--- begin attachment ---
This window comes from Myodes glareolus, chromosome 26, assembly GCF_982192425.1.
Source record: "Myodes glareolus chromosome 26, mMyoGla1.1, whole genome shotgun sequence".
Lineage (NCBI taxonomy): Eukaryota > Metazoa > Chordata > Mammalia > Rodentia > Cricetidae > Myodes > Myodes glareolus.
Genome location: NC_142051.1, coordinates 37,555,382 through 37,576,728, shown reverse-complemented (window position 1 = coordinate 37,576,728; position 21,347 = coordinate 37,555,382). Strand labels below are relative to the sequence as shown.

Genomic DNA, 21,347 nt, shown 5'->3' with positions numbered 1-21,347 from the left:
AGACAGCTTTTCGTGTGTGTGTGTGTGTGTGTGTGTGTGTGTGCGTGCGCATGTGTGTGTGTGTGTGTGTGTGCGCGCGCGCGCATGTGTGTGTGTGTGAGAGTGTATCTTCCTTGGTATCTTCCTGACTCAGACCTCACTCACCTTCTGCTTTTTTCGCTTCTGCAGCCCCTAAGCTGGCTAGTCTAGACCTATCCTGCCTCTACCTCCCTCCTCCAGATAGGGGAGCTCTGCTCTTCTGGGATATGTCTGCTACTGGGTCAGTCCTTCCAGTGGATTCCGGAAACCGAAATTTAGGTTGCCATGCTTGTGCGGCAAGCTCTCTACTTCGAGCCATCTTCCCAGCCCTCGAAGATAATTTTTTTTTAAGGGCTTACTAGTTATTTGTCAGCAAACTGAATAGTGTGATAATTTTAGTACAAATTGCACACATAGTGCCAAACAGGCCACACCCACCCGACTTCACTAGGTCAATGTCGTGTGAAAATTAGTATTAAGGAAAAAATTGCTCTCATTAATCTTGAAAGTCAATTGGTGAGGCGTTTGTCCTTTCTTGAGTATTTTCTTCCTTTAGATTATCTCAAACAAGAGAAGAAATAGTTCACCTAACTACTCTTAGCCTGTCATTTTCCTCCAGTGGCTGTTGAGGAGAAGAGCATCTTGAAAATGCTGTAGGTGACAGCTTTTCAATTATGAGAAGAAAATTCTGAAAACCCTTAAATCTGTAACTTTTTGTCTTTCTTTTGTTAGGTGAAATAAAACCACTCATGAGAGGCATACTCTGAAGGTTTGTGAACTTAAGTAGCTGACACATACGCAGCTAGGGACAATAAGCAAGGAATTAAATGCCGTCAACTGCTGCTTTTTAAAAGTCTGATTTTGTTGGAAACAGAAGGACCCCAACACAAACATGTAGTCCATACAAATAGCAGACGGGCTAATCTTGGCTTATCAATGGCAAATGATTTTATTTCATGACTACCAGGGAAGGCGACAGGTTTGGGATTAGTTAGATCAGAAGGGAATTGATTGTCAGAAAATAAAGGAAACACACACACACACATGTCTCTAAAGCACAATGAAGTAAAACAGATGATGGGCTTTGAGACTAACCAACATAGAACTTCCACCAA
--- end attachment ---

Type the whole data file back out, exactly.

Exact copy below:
This window comes from Myodes glareolus, chromosome 26, assembly GCF_982192425.1.
Source record: "Myodes glareolus chromosome 26, mMyoGla1.1, whole genome shotgun sequence".
Lineage (NCBI taxonomy): Eukaryota > Metazoa > Chordata > Mammalia > Rodentia > Cricetidae > Myodes > Myodes glareolus.
Genome location: NC_142051.1, coordinates 37,555,382 through 37,576,728, shown reverse-complemented (window position 1 = coordinate 37,576,728; position 21,347 = coordinate 37,555,382). Strand labels below are relative to the sequence as shown.

Genomic DNA, 21,347 nt, shown 5'->3' with positions numbered 1-21,347 from the left:
AGACAGCTTTTCGTGTGTGTGTGTGTGTGTGTGTGTGTGTGTGCGTGCGCATGTGTGTGTGTGTGTGTGTGTGCGCGCGCGCGCATGTGTGTGTGTGTGAGAGTGTATCTTCCTTGGTATCTTCCTGACTCAGACCTCACTCACCTTCTGCTTTTTTCGCTTCTGCAGCCCCTAAGCTGGCTAGTCTAGACCTATCCTGCCTCTACCTCCCTCCTCCAGATAGGGGAGCTCTGCTCTTCTGGGATATGTCTGCTACTGGGTCAGTCCTTCCAGTGGATTCCGGAAACCGAAATTTAGGTTGCCATGCTTGTGCGGCAAGCTCTCTACTTCGAGCCATCTTCCCAGCCCTCGAAGATAATTTTTTTTTAAGGGCTTACTAGTTATTTGTCAGCAAACTGAATAGTGTGATAATTTTAGTACAAATTGCACACATAGTGCCAAACAGGCCACACCCACCCGACTTCACTAGGTCAATGTCGTGTGAAAATTAGTATTAAGGAAAAAATTGCTCTCATTAATCTTGAAAGTCAATTGGTGAGGCGTTTGTCCTTTCTTGAGTATTTTCTTCCTTTAGATTATCTCAAACAAGAGAAGAAATAGTTCACCTAACTACTCTTAGCCTGTCATTTTCCTCCAGTGGCTGTTGAGGAGAAGAGCATCTTGAAAATGCTGTAGGTGACAGCTTTTCAATTATGAGAAGAAAATTCTGAAAACCCTTAAATCTGTAACTTTTTGTCTTTCTTTTGTTAGGTGAAATAAAACCACTCATGAGAGGCATACTCTGAAGGTTTGTGAACTTAAGTAGCTGACACATACGCAGCTAGGGACAATAAGCAAGGAATTAAATGCCGTCAACTGCTGCTTTTTAAAAGTCTGATTTTGTTGGAAACAGAAGGACCCCAACACAAACATGTAGTCCATACAAATAGCAGACGGGCTAATCTTGGCTTATCAATGGCAAATGATTTTATTTCATGACTACCAGGGAAGGCGACAGGTTTGGGATTAGTTAGATCAGAAGGGAATTGATTGTCAGAAAATAAAGGAAACACACACACACACATGTCTCTAAAGCACAATGAAGTAAAACAGATGATGGGCTTTGAGACTAACCAACATAGAACTTCCACCAA